It is the responsibility of KU employees who are shipping items outside the United States including hand-carrying items such as research equipment, materials, data, or biological materials to comply with export control laws and regulations. Any transfer of information, equipment, materials, or technology out of the U.S. by any method may be subject to export control restrictions and require an export license or be prohibited depending on the item, destination, recipient, and end-use. Even if an item is cleared through Customs, it may still require an export control license.
The simple act of sending a package to a foreign collaborator can result in a violation of export controls. Also, shipping to countries subject to embargoes must first be cleared by the OEC. KU personnel who are responsible for shipping packages out of the country should obtain a list of contents before shipping and contact the OEC with any questions. Shipping regulated items out of the U.S. without a license can result in significant individual fines of up to $250,000 and up to ten (10) years imprisonment. This applies to the individual, although there may be fines for KU as well. One should not ship an item without taking the time to find out if a license is required.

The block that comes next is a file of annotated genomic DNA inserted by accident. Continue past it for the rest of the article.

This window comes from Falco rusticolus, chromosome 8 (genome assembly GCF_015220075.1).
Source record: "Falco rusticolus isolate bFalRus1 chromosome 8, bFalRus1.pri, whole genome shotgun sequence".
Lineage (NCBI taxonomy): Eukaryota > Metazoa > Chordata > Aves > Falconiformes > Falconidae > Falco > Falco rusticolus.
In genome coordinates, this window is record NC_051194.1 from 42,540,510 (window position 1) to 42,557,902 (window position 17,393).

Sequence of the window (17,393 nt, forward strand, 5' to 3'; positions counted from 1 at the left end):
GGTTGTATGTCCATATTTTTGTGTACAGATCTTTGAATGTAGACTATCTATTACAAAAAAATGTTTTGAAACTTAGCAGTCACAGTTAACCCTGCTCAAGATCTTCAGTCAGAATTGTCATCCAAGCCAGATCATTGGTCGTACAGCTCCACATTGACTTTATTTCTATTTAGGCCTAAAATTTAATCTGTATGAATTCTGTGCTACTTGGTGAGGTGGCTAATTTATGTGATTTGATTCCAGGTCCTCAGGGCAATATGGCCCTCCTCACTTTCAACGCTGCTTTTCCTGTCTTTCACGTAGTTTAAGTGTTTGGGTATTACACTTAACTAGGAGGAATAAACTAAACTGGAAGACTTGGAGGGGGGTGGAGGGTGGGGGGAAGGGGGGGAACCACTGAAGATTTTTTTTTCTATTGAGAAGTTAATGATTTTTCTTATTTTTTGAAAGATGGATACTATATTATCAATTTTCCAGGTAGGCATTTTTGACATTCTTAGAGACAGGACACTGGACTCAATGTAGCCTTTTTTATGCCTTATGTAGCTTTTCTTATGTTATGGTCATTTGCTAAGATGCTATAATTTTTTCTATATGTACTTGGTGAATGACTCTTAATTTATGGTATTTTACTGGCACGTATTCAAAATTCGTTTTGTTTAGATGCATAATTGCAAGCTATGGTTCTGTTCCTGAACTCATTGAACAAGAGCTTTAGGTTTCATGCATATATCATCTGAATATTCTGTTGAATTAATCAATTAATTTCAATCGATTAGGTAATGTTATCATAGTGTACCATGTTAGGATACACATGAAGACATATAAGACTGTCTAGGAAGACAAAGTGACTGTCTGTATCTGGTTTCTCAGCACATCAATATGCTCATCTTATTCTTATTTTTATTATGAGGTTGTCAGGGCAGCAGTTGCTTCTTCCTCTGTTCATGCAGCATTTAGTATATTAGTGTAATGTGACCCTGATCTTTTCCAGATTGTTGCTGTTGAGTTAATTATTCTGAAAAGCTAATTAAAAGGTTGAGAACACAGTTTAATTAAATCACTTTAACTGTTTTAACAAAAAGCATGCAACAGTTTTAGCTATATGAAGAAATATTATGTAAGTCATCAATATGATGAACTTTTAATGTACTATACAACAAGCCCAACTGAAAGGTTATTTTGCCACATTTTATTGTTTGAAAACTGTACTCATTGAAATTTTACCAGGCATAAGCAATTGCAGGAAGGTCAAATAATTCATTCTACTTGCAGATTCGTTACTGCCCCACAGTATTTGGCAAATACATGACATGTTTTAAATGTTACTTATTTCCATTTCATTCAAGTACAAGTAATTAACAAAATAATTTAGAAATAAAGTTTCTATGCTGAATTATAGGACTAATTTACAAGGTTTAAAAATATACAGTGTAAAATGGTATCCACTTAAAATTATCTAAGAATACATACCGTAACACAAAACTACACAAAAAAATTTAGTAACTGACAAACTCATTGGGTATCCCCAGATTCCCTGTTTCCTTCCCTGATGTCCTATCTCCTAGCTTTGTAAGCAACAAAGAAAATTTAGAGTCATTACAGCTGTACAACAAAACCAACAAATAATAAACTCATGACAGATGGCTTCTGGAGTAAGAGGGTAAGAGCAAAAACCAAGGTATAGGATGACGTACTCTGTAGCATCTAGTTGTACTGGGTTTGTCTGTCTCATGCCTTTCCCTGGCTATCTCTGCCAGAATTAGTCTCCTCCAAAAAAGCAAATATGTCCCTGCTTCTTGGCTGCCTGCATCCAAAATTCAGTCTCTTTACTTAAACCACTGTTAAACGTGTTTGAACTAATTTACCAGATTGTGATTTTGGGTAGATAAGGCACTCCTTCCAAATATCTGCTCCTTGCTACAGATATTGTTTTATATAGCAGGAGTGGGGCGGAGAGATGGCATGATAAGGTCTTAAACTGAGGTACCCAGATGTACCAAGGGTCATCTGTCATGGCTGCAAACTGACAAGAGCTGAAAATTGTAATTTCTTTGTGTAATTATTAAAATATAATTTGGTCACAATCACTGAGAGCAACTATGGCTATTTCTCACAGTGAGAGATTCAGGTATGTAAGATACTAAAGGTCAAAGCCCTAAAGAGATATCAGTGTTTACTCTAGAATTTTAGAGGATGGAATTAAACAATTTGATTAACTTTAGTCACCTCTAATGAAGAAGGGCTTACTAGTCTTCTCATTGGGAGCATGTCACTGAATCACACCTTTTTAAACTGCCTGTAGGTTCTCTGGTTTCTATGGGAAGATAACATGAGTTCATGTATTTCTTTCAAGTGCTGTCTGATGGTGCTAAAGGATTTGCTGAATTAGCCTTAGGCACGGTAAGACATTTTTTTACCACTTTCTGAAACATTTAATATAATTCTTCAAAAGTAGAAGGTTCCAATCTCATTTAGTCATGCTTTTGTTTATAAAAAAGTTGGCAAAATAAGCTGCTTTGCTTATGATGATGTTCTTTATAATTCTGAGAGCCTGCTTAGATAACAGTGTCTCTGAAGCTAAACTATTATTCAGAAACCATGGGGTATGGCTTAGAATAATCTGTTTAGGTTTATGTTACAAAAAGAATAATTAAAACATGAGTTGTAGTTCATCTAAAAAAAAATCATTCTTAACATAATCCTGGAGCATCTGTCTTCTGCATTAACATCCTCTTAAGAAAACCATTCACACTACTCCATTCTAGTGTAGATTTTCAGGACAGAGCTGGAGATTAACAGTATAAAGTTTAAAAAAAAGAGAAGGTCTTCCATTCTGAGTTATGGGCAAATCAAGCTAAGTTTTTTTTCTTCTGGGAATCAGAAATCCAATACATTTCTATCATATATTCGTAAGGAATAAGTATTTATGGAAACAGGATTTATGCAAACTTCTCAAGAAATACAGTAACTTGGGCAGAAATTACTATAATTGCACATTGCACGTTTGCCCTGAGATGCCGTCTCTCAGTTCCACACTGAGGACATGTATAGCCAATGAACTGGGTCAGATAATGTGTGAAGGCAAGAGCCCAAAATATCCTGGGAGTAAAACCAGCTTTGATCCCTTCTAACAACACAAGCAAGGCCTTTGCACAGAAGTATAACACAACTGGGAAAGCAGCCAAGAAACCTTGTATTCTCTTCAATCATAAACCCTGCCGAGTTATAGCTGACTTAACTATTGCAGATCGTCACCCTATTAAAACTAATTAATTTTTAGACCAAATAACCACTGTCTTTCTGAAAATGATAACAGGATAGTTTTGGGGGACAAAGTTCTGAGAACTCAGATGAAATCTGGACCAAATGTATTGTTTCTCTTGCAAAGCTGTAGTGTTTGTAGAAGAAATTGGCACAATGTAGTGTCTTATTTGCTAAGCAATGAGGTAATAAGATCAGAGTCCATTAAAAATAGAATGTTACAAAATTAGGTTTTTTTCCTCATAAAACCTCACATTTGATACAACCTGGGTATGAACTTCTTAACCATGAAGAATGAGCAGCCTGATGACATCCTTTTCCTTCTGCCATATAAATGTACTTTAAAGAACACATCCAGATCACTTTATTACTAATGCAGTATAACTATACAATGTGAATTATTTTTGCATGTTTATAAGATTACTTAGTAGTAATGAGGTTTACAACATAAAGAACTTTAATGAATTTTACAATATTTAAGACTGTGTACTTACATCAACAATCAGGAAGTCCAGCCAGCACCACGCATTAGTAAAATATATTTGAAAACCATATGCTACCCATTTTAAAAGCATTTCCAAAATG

Mislabeling the package or misrepresenting the classification of the item is illegal. Violations may result in civil penalties of up to $32,500 per violation, and deliberate violations may result in criminal prosecution of up to $500,000 and five (5) years in prison. Under-invoicing or undervaluing an exported item is also against the law. Reporting an incorrect export value on a Shippers Export Declaration is a violation of export regulations. Any potential export control issues regarding shipping should be referred to your shipping coordinator, Purchasing Department, or the OEC.